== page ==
More than 100 West Bank business owners have signed on to end tolls on the Crescent City Connection.
Many spoke out Tuesday in the parking lot of the CCC offices.
"To steal a famous presidential line: Mr. and Mrs. Voter, tear down these toll booths," said business owner John Roberts.
"We kept our part of the deal and the government needs to keep their part," said state representative Pat Connick of Marrero.
After 14 years, tolls on the bridge are set to end on December 31, unless voters decide to renew them for another 20 years.
"I think I'll vote for to keep them," one man said as he pulled onto the bridge. "I like what they've done with the money."
A woman said she feels it's time for the tolls to end, that the bridge is paid for.
Some business leaders hope to convince other voters to end them.
"Over the past 15 years the waste and abuse have continued. A design contract with Peters Road has never materialized," said Mark Zimmer of Citizens Against Tolls.
Todd Murphy with the Jefferson Chamber of Commerce doesn't dispute every argument the opponents are making. He says the chamber is appalled at what happened over the past few years. But he adds, "It's not just about a bridge. It's two bridges and 13 miles of roadways. I think it is absolutely irresponsible not to say 'yes' to keep the money coming in."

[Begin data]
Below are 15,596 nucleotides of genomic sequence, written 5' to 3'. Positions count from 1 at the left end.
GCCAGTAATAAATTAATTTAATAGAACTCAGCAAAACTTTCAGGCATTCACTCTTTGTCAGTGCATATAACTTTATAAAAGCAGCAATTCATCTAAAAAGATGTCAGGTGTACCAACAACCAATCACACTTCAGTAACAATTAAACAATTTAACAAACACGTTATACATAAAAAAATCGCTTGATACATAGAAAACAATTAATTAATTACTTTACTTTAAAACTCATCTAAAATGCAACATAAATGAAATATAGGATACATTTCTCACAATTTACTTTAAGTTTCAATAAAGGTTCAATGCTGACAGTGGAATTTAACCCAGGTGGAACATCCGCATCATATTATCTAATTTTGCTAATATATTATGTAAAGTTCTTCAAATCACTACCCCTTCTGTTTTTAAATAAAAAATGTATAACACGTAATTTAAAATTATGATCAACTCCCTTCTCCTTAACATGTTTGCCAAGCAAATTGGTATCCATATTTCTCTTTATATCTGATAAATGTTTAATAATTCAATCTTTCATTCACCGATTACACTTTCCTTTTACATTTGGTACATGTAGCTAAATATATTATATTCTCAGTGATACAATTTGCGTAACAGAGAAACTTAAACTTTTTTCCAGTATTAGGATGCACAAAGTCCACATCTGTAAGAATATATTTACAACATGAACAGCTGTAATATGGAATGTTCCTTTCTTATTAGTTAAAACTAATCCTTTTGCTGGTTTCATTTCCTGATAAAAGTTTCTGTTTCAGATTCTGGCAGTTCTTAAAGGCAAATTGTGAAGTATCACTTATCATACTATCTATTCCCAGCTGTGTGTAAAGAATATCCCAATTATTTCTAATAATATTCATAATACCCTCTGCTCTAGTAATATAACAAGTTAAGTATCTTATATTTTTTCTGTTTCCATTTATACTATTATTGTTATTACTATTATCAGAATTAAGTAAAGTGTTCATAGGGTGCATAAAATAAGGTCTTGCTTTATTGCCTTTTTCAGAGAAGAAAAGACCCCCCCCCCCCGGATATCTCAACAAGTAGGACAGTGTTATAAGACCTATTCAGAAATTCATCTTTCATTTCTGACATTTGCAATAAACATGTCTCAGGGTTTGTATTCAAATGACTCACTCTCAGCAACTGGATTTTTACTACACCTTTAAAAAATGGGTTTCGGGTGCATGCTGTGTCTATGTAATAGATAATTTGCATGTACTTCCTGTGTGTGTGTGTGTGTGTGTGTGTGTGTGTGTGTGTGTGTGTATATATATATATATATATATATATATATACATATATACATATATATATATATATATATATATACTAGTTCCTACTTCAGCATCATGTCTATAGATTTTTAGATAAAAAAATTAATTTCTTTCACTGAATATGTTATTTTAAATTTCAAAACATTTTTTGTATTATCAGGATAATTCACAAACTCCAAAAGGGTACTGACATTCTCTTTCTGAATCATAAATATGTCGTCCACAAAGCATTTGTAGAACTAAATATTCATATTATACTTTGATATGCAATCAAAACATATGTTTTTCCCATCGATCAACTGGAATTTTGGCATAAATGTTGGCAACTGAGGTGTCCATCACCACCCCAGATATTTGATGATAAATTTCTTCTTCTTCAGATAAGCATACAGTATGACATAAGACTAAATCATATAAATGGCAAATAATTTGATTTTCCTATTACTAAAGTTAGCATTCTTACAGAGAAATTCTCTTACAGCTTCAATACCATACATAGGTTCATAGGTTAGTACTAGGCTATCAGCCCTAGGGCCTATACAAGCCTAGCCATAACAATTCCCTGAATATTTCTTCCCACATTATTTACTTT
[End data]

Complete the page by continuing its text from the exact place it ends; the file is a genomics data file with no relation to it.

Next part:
The Crescent City Connection is the fifth busiest bridge in the country, and over the years $400 million in revenue has come from tolls and into state coffers.
"Our taxes are going somewhere else. Our toll money has been wasted and we're left with nothing," said Pat Connick.
The tolls are supposed to be used for bridge operations, maintenance, landscaping lighting and grass cutting. Those fighting tolls say those things will still be done without paying extra for them.